Ms Webster: I think the longitudinal study is really important and we do have lots and lots of case studies of individuals which are very inspirational, but in terms of hard evidence, from the Jobcentre Plus/DWP co-financing in Cornwall and the Isles of Scilly, at the moment three people every day are going into work as a direct result of the European Social Fund programmes—and that is into work with ongoing training and development because that is something that we insisted on in our ESF delivery to add value, and it is also from a programme that is targeted at the hardest to help people. Looking at our co-financing plan as a whole, which includes our mainstream provision, 50 per cent of the participants are on ESF programmes but 85 per cent of people going into work are from ESF programmes.

  Q192  Chairman: Those sorts of illustrations we would find extremely useful in terms of our report.

  Mr Yeoman: At the other end of the scale, going back to your original question: are we happy about the balance between Welfare to Work and higher skills, we have a graduate placement project in Cornwall and the Isles of Scilly. To give you a little bit of background, at the beginning of Objective 1 when it started we knew we had a lot of graduates in the workforce and we knew we had a lot of businesses. We also knew that a lot of the small businesses had no history of taking graduates into the workforce, and so we have a graduate placement scheme. What we monitor in terms of the participant activity in that scheme, and it might be of interest to the Committee, is the outcome for the business of the year's graduate placement in terms of increase in turnover because the placements are geared at specific sets of activity so you can measure the impact on the business. We also monitor the percentage of graduates that are retained in the business and whether the companies give them a pay increase after the subsidy that comes out of the European Social Fund. We can provide that evidence and on average it is something around an increase in turnover for the business of about £140,000 a year.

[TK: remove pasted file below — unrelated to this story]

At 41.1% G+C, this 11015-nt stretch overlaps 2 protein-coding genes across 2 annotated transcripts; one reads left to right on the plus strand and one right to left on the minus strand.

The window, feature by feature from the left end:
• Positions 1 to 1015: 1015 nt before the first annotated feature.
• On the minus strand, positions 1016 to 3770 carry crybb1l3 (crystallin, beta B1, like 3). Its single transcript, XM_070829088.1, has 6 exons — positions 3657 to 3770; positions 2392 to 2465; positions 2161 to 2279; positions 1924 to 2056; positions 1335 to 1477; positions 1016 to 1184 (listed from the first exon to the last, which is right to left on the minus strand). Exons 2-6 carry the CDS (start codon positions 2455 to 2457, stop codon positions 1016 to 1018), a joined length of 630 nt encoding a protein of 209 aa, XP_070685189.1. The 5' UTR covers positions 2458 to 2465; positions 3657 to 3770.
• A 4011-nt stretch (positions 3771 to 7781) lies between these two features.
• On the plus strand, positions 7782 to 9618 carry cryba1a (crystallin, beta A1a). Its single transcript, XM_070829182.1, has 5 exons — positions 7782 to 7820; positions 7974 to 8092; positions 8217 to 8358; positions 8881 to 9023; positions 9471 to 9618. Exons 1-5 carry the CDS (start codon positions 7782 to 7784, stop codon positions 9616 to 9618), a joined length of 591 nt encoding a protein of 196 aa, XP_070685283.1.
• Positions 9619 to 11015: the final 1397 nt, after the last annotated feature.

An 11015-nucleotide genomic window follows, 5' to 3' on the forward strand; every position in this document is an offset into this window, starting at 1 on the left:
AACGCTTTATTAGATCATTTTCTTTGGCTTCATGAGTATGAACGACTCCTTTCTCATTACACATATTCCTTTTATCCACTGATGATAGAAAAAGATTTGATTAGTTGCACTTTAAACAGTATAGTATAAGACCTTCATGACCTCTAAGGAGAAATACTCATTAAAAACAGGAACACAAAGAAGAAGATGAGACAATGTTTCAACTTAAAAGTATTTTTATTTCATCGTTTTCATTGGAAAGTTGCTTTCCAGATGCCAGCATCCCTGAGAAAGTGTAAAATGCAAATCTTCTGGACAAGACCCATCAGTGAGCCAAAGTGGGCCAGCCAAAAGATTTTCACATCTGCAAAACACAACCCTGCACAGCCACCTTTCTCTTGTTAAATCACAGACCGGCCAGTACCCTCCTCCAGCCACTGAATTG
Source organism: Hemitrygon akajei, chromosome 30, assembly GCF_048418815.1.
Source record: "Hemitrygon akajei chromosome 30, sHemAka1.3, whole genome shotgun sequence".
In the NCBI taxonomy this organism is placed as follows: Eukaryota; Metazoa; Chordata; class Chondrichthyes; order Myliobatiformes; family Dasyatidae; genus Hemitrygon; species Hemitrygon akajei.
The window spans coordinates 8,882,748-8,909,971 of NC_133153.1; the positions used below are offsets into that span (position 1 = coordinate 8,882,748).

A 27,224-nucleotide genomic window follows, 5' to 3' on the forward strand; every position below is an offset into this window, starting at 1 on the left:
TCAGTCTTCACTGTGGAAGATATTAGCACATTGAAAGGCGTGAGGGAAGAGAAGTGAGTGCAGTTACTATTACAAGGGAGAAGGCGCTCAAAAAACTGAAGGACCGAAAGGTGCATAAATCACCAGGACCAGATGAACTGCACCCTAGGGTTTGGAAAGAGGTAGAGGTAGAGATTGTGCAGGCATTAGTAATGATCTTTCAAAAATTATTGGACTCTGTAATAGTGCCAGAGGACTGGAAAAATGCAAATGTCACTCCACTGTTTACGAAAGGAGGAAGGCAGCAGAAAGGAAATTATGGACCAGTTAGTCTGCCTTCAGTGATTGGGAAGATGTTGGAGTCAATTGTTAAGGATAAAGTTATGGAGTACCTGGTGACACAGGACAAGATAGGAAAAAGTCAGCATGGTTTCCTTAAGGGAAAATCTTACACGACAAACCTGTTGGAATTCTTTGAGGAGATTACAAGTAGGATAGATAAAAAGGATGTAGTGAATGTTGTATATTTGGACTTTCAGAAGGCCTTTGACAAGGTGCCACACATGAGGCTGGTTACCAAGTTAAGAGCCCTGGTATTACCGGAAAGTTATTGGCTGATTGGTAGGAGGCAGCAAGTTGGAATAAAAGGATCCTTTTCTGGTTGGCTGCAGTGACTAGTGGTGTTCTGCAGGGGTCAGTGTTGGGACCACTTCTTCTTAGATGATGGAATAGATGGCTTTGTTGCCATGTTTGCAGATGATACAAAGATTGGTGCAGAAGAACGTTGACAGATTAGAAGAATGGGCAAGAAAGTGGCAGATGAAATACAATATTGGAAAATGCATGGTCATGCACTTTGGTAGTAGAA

Q193  Chairman: This is just the sort of evidence we want.

  Mr Yeoman: Seventy per cent of the graduates are retained and about 70 per cent of them get a pay increase as well, so not only does the business pick up the subsidy element; it pays those graduates more on top of that. In terms of impact on the individual and on the business, we can provide you with that sort of evidence.

  Chairman: That is what we want, to see if there is additionality and if that additionality has an outcome. That outcome is not always just in straight numbers but in effects on people's lives. That would be really helpful. I am afraid we really have not only come to the end of our time; we have rather overrun our time because we have some more work this Committee has to do this morning, but could I thank you all very much indeed. It has not only been a wonderful effort by all of you to get here but also I think we have found it an extraordinarily useful morning's evidence, so thank you for taking the time. There might be other things you want to say. If you do have other information that you think we have not yet received, do not hesitate to send it in to us. We read an awful lot of material as well as hearing it. Thank you very much.